Today’s Bible reading and an excerpt
But whoever is joined with all the living has hope, for a living dog is better than a dead lion. The living know that they will die, but the dead know nothing; they have no more reward, and even the memory of them is lost. Their love and their hate and their envy have already perished; never again will they have any share in all that happens under the sun.
Go, eat your bread with enjoyment, and drink your wine with a merry heart; for God has long ago approved what you do. Let your garments always be white; do not let oil be lacking on your head. Enjoy life with the wife whom you love, all the days of your vain life that are given you under the sun, because that is your portion in life and in your toil at which you toil under the sun. Whatever your hand finds to do, do with your might; for there is no work or thought or knowledge or wisdom in Sheol, to which you are going. – Ecclesiastes 9:4-10
More thoughts for meditation
The megillot (“scrolls”) are part of the Ketuvim. All five are are traditionally read publicly in the synagogue over the course of the year in many Jewish communities. In common printed editions of the Tanakh they appear in the order that they are read in the synagogue on holidays (beginning with Passover). Ecclesiastes is read publicly in some communities, especially by Ashkenazim, on the Sabbath of Sukkot (Sept/Oct). In other communities it is not read at all.
The Hebrew name of Ecclesiastes and of its author, Qoheleth, is actually a title. It means “assembler” (of students, listeners) or “collector” (of wisdom sayings). The book’s more common name, Ecclesiastes, is an approximate translation into Greek of this Hebrew word. The book is an extended reflective essay employing autobiographical narrative, proverbs, parables, and allegories. An almost unrelenting skepticism characterizes its tone. The issues with which the author deals and the questions he raises are aimed at those who would claim any absolute values in this life, including possessions, fame, success, or pleasure. Wisdom itself is challenged, but folly is condemned.
The refrain which begins and ends the book, “Vanity of vanities” (1:1; 12:8), recurs at key points throughout. The Hebrew word, hebel (“vanity”), has the sense of “emptiness, futility, absurdity”: “I have seen all things that are done under the sun, and behold, all is vanity and a chase after wind” (1:14; 2:11, 17, 26; etc.). Everything in human life is subject to change, to qualification, to loss: “What profit have we from all the toil which we toil at under the sun?” (1:3). The answer is in the negative: No absolute profit or gain is possible. Even if some temporary profit or gain is achieved, it will ultimately be cancelled out by death, the great leveler (2:14–15; 3:19–20). Wisdom has some advantage over foolishness, but even wisdom’s advantage is only a temporary and qualified one.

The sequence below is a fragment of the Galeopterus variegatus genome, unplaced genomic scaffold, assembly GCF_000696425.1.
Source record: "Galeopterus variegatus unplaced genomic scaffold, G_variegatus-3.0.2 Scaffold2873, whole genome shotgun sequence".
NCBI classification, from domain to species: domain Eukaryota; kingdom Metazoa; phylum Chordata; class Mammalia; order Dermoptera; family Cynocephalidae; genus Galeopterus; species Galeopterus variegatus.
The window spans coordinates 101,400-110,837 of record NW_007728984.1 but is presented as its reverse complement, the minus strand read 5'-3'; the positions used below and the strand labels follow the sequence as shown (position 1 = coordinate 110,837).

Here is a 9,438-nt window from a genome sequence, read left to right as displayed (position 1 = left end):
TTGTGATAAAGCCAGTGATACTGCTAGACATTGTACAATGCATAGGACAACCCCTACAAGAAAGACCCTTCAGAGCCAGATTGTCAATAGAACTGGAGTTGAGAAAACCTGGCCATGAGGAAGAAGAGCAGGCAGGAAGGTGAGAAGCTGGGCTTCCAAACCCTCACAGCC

Many say Ecclesiastes was written in the third century B.C., even though it is attributed to Solomon. This was a period when Judea was under the oppressive domination of Hellenistic kings from Egypt. These kings were highly efficient in their ruthless exploitation of the land and people (4:1; 5:7). The average Jew would have felt a sense of powerlessness and inability to change things for the better. For Qoheleth, God seems remote and uncommunicative, and we cannot hope to understand, much less influence, God’s activity in the world (3:11;8:16–17).
The book’s honest and blunt appraisal of the human condition provides a healthy corrective to the occasionally excessive self-assurance of other wisdom writers. Its radical skepticism is somewhat tempered by the resigned conclusions to rejoice in whatever gifts God may give (2:24; 3:12–13, 22; 5:17–18; 8:15; 9:7–9; 11:9).
Paul echoes this sentiment in the New Testament when he says, “If in this life only we have hope in Christ, we are of all people the most pitiable” (1 Corinthians 15:19). Paul said that if this life is all there is, then we would all be justified in concluding that this life at its best is only futile. However, Paul knew there is a life to come.
“But in fact Christ has been raised from the dead, the first fruits of those who have died. For since death came through a human being, the resurrection of the dead has also come through a human being; for as all die in Adam, so all will be made alive in Christ.” (1 Corinthians 15:20-22).
Suggestions for action
Here is a place you may never have visited in the Bible: “Whoever is joined with all the living has hope, for a living dog is better than a dead lion” — Ecclesiastes 9:4
This could be a Circle of Hope proverb! We share the pragmatic (and sometimes cynical sounding) outlook of Qoheleth. We may not know everything (and think know-it-alls are tiresome) but we are still alive in Christ and not dead dogs.
Take a philosophy check. By what thinkers are you “assembled?” Are you unwittingly in a group of which you disapprove?
Bible Project animated summary for Ecclesiastes [link]